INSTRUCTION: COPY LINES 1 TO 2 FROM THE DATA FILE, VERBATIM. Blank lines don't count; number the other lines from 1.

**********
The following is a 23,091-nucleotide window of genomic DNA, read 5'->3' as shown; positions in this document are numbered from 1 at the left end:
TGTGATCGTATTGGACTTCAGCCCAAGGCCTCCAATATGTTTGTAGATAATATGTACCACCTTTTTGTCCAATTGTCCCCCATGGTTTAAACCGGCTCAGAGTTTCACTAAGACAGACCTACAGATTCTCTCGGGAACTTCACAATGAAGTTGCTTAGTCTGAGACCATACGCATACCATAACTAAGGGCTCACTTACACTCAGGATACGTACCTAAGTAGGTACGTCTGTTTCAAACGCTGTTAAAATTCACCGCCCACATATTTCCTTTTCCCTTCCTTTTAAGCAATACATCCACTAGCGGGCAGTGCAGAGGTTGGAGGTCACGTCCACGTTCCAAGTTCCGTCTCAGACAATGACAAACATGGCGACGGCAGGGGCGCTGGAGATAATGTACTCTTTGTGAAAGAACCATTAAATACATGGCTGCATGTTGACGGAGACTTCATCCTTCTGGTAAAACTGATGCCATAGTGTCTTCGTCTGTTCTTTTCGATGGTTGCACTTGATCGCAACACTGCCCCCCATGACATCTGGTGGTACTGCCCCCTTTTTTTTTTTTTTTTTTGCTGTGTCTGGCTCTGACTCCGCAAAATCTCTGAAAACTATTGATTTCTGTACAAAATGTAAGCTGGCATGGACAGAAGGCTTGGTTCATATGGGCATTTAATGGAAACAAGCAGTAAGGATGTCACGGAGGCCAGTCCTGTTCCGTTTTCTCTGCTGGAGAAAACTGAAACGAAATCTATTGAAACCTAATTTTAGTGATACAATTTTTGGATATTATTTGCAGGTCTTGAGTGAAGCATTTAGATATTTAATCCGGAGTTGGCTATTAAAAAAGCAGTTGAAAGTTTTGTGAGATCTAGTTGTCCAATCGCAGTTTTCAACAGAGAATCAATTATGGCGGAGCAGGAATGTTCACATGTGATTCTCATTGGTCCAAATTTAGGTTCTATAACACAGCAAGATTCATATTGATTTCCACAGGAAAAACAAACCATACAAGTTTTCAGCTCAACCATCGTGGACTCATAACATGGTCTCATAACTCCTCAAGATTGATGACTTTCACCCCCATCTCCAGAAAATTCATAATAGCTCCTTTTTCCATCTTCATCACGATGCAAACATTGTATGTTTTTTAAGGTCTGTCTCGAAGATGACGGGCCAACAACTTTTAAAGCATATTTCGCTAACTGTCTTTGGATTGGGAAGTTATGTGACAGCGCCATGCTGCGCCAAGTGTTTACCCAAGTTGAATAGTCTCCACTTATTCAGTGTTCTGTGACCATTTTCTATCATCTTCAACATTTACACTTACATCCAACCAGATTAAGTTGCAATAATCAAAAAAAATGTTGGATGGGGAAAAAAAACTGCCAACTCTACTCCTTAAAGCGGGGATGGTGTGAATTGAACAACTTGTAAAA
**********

The following is a 23,091-nucleotide window of genomic DNA, read 5'->3' as shown; positions in this document are numbered from 1 at the left end:
TGTGATCGTATTGGACTTCAGCCCAAGGCCTCCAATATGTTTGTAGATAATATGTACCACCTTTTTGTCCAATTGTCCCCCATGGTTTAAACCGGCTCAGAGTTTCACTAAGACAGACCTACAGATTCTCTCGGGAACTTCACAATGAAGTTGCTTAGTCTGAGACCATACGCATACCATAACTAAGGGCTCACTTACACTCAGGATACGTACCTAAGTAGGTACGTCTGTTTCAAACGCTGTTAAAATTCACCGCCCACATATTTCCTTTTCCCTTCCTTTTAAGCAATACATCCACTAGCGGGCAGTGCAGAGGTTGGAGGTCACGTCCACGTTCCAAGTTCCGTCTCAGACAATGACAAACATGGCGACGGCAGGGGCGCTGGAGATAATGTACTCTTTGTGAAAGAACCATTAAATACATGGCTGCATGTTGACGGAGACTTCATCCTTCTGGTAAAACTGATGCCATAGTGTCTTCGTCTGTTCTTTTCGATGGTTGCACTTGATCGCAACACTGCCCCCCATGACATCTGGTGGTACTGCCCCCTTTTTTTTTTTTTTTTTTGCTGTGTCTGGCTCTGACTCCGCAAAATCTCTGAAAACTATTGATTTCTGTACAAAATGTAAGCTGGCATGGACAGAAGGCTTGGTTCATATGGGCATTTAATGGAAACAAGCAGTAAGGATGTCACGGAGGCCAGTCCTGTTCCGTTTTCTCTGCTGGAGAAAACTGAAACGAAATCTATTGAAACCTAATTTTAGTGATACAATTTTTGGATATTATTTGCAGGTCTTGAGTGAAGCATTTAGATATTTAATCCGGAGTTGGCTATTAAAAAAGCAGTTGAAAGTTTTGTGAGATCTAGTTGTCCAATCGCAGTTTTCAACAGAGAATCAATTATGGCGGAGCAGGAATGTTCACATGTGATTCTCATTGGTCCAAATTTAGGTTCTATAACACAGCAAGATTCATATTGATTTCCACAGGAAAAACAAACCATACAAGTTTTCAGCTCAACCATCGTGGACTCATAACATGGTCTCATAACTCCTCAAGATTGATGACTTTCACCCCCATCTCCAGAAAATTCATAATAGCTCCTTTTTCCATCTTCATCACGATGCAAACATTGTATGTTTTTTAAGGTCTGTCTCGAAGATGACGGGCCAACAACTTTTAAAGCATATTTCGCTAACTGTCTTTGGATTGGGAAGTTATGTGACAGCGCCATGCTGCGCCAAGTGTTTACCCAAGTTGAATAGTCTCCACTTATTCAGTGTTCTGTGACCATTTTCTATCATCTTCAACATTTACACTTACATCCAACCAGATTAAGTTGCAATAATCAAAAAAAATGTTGGATGGGGAAAAAAAACTGCCAACTCTACTCCTTAAAGCGGGGATGGTGTGAATTGAACAACTTGTAAAA